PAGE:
Angie's List: How can I prepare my pet for spring storms?
In all our efforts to prepare our homes for spring — clearing the gutters, inspecting the roof and trimming the trees — it’s easy to overlook the fact that our pets can use a little preparation too, especially where spring storms are concerned. As you gear up your house for the season, consider these tips to ensure that your furry friends can weather any stress that comes their way.
Create a pleasant place for your pet
You can’t control the forecast, but you can control the environment inside your home. Draw your curtains and act calm when rain starts lashing the windows. If sound frightens your pet, consider windows or window treatments that help prevent noise. Severe weather is also less likely to damage thicker windows.
Inside the home, play calming sounds or music to relax your pet, but don’t turn up the volume too loud, as this can raise the anxiety in the room. Keep your dog from becoming destructive by placing him in a comfortable crate. It’s also possible to convert any space you have – whether it’s under your stairs or in your mudroom – into a safe place for your animal during storm. Fill these areas with comfort items like bedding, blankets and toys.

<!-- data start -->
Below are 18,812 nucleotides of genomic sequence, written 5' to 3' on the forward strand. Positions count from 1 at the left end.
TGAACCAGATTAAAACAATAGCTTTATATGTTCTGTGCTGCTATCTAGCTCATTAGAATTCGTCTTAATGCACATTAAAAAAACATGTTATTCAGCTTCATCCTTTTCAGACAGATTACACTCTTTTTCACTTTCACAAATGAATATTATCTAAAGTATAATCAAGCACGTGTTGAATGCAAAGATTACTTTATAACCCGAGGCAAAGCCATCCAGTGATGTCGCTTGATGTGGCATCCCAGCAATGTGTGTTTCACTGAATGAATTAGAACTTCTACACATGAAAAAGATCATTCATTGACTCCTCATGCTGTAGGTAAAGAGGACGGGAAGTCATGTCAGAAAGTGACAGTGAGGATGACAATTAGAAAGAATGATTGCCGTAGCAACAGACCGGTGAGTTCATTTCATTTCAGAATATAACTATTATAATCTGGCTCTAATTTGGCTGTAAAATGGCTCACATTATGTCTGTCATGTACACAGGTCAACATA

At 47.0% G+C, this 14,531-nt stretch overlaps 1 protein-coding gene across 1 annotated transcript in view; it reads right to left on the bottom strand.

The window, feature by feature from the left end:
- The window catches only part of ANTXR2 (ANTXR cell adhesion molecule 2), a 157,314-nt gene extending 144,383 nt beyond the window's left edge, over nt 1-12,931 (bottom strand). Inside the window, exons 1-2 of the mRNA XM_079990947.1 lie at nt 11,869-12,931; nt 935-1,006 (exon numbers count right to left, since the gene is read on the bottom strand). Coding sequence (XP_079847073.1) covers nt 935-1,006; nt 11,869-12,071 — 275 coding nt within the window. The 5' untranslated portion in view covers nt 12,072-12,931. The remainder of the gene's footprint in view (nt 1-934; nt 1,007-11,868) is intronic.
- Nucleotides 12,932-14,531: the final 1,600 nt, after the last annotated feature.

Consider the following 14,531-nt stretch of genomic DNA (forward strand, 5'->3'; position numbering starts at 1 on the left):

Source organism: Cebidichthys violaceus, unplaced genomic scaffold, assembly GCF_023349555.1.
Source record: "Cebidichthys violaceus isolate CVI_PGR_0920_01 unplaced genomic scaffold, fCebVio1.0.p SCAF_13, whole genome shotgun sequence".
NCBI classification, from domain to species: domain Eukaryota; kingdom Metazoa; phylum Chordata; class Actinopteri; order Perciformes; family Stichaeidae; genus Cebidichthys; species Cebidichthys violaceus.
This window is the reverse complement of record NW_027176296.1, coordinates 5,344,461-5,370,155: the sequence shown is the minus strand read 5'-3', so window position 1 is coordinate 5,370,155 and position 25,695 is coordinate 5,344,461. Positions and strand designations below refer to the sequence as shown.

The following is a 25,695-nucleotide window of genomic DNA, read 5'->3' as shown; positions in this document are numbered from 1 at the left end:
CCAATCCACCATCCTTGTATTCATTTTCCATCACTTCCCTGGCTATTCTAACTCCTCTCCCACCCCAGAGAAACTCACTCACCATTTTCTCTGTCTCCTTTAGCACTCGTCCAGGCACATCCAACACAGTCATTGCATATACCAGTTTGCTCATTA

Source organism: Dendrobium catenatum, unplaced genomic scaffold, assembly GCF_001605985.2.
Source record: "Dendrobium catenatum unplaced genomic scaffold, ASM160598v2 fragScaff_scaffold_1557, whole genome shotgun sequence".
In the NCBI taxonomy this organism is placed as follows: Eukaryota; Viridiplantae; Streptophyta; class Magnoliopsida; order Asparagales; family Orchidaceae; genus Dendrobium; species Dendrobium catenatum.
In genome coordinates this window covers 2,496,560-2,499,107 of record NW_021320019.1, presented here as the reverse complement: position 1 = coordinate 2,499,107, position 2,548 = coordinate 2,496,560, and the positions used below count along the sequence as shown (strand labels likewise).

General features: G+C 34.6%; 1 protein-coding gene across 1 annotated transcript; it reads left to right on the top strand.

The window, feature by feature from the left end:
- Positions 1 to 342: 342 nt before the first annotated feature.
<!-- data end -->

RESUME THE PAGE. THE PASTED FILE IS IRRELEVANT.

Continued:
Get a microchip
If thunderclaps and lightning strikes send your dog or cat scrambling for an escape, a microchip is a worthy investment. Think of a microchip as a type of identification your pet can’t lose; tiny and inexpensive, microchips are surgically placed under the skin to help vet offices, animal control and shelters reunite the two of you if Fido breaks through the screen door. Additionally, there are several brands of smart collars on the market that can help you track and locate your pet if you become separated.
Provide a distraction
If it’s possible, keep your pet’s mind off what’s going on around them through a fun game, grooming or other positive activities. There are several benefits to this: You can help him burn off that nervous energy, calm him down in the moment and also create positive memories and feelings associated with storms. Talk to your vet if these measures don’t work, or if you become worried about your animal’s safety.
Be prepared for an emergency
Depending on where you live, you may need to have a plan for an evacuation or shelter-in-place. FEMA recommends you have your pet’s food, water, medical records and identification in a safe place. Also, make sure you have a place for your pet to go to the bathroom, and access to familiar items, like favorite stuffed chew toys. If you live in an area where you might have to go to a shelter, make sure you have a safe place to put your pet ahead of any upcoming storms. FEMA notes that many shelters don’t allow pets, so it’s vital you figure out ahead of time where you’ll take your pet in case of an emergency.
Diana Crandall is a reporter for Angie’s List, a trusted provider of local consumer reviews and an online marketplace of services from top-rated providers. Visit AngiesList.com.